Used in the context of processing digitized signals (e.g. audio) and images (e.g. video), aliasing describes the effect of undersampling during digitization which can generate a false (apparent) low frequency for signals, or staircase steps along edges (jaggies) in images; Sampling Theorem. Aliasing can be avoided by an antialiasing (analogue) low-pass filter, before sampling. The term antialiasing is also in use for a posteriori signal smoothing intended to remove the effect.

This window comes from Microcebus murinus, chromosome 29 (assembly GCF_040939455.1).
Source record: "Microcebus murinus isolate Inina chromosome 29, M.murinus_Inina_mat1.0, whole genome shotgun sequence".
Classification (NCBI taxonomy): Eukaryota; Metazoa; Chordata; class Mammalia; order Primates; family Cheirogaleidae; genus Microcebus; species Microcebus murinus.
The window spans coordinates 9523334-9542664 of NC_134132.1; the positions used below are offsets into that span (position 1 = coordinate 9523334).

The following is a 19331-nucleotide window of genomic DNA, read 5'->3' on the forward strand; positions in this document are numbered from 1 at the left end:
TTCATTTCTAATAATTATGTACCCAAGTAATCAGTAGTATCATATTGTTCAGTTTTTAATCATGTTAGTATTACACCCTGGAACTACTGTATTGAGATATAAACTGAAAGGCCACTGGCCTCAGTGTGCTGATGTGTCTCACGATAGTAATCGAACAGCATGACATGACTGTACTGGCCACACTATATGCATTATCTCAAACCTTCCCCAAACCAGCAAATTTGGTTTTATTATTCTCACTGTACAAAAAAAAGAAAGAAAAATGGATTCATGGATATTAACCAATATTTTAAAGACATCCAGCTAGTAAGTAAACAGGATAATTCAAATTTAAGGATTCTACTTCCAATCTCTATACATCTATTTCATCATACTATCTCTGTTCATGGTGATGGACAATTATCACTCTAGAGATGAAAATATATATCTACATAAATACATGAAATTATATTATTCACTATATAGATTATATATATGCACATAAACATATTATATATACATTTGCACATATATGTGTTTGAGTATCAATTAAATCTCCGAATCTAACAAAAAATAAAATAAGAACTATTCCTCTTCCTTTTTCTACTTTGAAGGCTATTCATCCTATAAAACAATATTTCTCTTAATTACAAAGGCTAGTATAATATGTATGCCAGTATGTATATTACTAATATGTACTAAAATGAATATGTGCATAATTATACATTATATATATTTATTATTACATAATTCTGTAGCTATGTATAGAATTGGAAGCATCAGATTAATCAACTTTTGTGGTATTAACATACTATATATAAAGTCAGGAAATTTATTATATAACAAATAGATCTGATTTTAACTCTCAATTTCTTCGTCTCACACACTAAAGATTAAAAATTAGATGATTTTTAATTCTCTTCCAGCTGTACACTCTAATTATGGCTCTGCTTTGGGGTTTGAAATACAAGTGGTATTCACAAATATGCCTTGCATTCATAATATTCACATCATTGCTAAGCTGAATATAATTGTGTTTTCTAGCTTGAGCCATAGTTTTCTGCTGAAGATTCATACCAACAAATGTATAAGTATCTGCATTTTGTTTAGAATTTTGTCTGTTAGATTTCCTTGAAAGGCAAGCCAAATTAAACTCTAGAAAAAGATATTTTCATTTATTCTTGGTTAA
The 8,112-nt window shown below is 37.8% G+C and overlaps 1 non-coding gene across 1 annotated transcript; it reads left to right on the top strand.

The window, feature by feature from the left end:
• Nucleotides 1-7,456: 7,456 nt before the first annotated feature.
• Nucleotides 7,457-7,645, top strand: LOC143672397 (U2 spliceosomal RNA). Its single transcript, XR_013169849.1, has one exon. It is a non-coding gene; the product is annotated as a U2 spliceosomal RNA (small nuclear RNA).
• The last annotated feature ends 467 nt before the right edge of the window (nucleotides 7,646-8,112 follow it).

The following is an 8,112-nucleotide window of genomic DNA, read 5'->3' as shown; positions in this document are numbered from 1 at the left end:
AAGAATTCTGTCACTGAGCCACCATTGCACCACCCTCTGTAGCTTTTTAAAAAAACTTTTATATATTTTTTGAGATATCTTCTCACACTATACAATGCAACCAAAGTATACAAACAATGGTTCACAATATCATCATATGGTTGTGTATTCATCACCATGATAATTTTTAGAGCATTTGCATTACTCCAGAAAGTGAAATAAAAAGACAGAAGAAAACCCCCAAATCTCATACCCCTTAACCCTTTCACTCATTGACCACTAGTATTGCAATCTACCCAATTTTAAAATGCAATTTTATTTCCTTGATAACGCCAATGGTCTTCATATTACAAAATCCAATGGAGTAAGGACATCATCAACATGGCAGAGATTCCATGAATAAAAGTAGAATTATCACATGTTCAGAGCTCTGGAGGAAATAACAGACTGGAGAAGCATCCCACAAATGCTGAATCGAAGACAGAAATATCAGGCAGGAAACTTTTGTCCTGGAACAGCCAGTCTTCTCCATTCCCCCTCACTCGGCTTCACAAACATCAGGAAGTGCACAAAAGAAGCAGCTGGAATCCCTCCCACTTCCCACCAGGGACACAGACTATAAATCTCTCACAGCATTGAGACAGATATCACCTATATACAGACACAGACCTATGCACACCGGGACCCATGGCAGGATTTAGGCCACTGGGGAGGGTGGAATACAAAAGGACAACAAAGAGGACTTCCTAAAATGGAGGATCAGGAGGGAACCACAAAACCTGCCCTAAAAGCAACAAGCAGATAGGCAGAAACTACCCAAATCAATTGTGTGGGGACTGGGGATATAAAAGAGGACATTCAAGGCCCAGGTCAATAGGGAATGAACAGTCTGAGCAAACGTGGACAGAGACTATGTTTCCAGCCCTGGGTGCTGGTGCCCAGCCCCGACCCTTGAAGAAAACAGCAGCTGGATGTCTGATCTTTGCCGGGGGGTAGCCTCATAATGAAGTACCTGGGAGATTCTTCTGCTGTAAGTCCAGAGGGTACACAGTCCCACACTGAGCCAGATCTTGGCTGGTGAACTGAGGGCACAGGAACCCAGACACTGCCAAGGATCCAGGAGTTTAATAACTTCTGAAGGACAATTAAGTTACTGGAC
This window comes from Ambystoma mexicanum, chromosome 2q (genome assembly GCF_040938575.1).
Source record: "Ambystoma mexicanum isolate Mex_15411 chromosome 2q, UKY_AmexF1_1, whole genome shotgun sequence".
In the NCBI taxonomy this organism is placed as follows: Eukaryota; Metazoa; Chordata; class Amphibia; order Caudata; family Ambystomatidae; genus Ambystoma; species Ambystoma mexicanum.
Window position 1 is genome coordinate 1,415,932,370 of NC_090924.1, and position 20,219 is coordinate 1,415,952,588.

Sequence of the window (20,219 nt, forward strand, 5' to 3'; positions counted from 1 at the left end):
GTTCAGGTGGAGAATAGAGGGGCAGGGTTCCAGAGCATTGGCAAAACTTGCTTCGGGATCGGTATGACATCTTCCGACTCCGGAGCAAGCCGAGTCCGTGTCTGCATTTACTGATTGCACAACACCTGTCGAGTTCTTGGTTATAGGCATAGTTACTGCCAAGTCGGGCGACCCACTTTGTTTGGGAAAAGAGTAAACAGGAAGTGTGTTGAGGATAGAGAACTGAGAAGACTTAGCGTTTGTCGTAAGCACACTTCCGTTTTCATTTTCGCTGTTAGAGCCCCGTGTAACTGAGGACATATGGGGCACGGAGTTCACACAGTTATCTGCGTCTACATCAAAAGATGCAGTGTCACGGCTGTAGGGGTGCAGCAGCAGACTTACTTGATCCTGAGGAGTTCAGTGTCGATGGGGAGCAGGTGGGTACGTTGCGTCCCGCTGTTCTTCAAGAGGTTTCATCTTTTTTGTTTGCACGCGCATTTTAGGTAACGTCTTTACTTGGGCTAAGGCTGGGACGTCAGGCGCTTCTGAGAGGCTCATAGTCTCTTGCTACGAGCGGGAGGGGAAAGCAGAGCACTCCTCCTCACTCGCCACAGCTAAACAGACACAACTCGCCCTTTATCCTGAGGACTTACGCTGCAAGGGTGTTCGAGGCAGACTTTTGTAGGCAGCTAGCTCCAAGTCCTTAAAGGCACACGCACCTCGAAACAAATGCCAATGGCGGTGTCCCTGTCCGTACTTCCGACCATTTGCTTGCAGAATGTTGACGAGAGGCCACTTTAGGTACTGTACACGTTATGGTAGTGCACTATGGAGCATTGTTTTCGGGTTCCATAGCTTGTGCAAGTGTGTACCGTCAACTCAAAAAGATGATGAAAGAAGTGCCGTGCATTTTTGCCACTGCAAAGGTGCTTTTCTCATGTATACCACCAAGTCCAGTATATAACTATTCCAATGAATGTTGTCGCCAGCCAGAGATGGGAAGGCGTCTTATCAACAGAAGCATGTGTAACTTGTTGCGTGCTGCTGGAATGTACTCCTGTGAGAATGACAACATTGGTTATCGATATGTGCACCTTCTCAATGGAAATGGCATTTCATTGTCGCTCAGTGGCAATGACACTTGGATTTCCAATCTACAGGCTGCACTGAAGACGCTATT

The greyvalues of digitized one- or two-dimensional signals are typically generated by an analogue-to-digital converter (ADC), by sampling a continuous signal at fixed intervals (e.g. in time), and quantizing (digitizing) the samples. The sampling (or point sampling) theorem states that a band-limited analogue signal xa(t), i.e. a signal in a finite frequency band (e.g. between 0 and BHz), can be completely reconstructed from its samples x(n) = x(nT), if the sampling frequency is greater than 2B (the Nyquist rate); expressed in the time domain, this means that the sampling interval T is at most 1/2B seconds. Undersampling can produce serious errors (aliasing ) by introducing artefacts of low frequencies, both in one-dimensional signals and in digital images: